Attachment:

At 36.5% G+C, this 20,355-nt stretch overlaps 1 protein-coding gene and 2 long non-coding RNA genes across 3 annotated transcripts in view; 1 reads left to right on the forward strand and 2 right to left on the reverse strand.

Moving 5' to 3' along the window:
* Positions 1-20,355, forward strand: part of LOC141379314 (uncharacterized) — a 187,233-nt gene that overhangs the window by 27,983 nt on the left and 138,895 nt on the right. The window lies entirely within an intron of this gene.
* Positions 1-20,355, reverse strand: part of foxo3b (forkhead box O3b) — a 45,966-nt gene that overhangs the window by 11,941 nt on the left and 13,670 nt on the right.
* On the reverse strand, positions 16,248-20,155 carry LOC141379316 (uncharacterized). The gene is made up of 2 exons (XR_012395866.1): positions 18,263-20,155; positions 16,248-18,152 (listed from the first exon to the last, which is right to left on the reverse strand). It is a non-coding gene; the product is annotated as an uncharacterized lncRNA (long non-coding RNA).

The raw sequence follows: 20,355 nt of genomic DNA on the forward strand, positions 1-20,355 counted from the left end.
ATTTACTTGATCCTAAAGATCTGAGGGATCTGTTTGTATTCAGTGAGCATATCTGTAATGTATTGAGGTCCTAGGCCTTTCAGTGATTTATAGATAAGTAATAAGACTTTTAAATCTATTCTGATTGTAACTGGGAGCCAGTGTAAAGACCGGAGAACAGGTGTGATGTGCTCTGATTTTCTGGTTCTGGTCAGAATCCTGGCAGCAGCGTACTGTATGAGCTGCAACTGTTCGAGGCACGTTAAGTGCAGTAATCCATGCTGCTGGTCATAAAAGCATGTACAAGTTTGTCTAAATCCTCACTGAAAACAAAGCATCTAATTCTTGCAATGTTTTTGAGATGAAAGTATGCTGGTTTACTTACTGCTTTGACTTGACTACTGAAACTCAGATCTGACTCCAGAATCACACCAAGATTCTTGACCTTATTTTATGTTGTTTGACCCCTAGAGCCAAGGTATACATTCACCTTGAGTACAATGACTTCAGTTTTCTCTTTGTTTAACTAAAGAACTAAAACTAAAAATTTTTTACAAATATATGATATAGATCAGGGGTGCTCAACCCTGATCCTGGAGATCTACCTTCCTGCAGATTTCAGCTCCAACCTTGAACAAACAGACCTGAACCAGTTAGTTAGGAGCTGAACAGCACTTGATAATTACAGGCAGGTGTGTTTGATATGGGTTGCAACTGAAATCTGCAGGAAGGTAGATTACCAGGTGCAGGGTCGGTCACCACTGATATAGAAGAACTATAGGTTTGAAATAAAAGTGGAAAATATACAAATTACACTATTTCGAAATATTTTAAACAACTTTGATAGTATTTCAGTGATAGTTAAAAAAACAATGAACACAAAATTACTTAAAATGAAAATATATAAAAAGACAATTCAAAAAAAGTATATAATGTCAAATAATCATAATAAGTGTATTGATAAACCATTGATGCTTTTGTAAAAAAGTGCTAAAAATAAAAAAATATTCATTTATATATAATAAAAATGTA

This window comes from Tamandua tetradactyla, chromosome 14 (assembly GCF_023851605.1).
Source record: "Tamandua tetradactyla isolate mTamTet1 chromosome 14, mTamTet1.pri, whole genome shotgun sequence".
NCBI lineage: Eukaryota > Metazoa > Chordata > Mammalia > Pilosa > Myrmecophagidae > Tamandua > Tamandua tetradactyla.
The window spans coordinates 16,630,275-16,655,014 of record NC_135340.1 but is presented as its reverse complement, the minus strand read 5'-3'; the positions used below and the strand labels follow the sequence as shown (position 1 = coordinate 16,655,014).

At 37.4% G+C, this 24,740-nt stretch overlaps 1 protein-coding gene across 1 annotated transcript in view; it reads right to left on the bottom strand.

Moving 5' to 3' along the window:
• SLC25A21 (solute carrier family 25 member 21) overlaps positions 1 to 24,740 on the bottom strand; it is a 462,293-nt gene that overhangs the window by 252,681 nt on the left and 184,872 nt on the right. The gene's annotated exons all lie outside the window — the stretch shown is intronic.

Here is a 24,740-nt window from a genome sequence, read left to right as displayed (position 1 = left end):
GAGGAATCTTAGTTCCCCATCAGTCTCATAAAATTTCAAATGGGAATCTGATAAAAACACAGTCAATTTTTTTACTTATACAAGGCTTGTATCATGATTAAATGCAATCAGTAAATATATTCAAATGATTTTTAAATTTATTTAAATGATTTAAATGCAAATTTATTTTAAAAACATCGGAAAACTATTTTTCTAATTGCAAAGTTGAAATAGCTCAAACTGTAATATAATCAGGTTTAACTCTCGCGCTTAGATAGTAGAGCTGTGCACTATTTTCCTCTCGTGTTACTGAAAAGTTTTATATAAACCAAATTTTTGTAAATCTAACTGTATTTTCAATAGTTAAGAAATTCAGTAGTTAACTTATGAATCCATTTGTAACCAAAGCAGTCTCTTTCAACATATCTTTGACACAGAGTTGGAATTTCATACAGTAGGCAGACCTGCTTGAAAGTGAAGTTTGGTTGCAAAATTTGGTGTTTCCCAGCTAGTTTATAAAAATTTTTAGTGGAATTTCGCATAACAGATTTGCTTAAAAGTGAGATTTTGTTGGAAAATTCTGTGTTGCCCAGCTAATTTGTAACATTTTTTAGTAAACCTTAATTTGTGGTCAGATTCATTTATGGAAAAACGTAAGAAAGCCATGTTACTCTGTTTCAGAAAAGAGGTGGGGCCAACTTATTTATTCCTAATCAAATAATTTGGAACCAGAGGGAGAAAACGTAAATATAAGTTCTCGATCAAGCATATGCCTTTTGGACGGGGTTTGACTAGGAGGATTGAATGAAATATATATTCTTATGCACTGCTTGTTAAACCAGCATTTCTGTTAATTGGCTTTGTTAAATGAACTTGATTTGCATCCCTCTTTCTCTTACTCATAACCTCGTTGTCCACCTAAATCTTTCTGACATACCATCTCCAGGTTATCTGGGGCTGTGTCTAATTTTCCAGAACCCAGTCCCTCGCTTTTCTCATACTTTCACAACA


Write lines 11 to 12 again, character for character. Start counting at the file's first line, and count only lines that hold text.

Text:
The window spans coordinates 16,630,275-16,655,014 of record NC_135340.1 but is presented as its reverse complement, the minus strand read 5'-3'; the positions used below and the strand labels follow the sequence as shown (position 1 = coordinate 16,655,014).

At 37.4% G+C, this 24,740-nt stretch overlaps 1 protein-coding gene across 1 annotated transcript in view; it reads right to left on the bottom strand.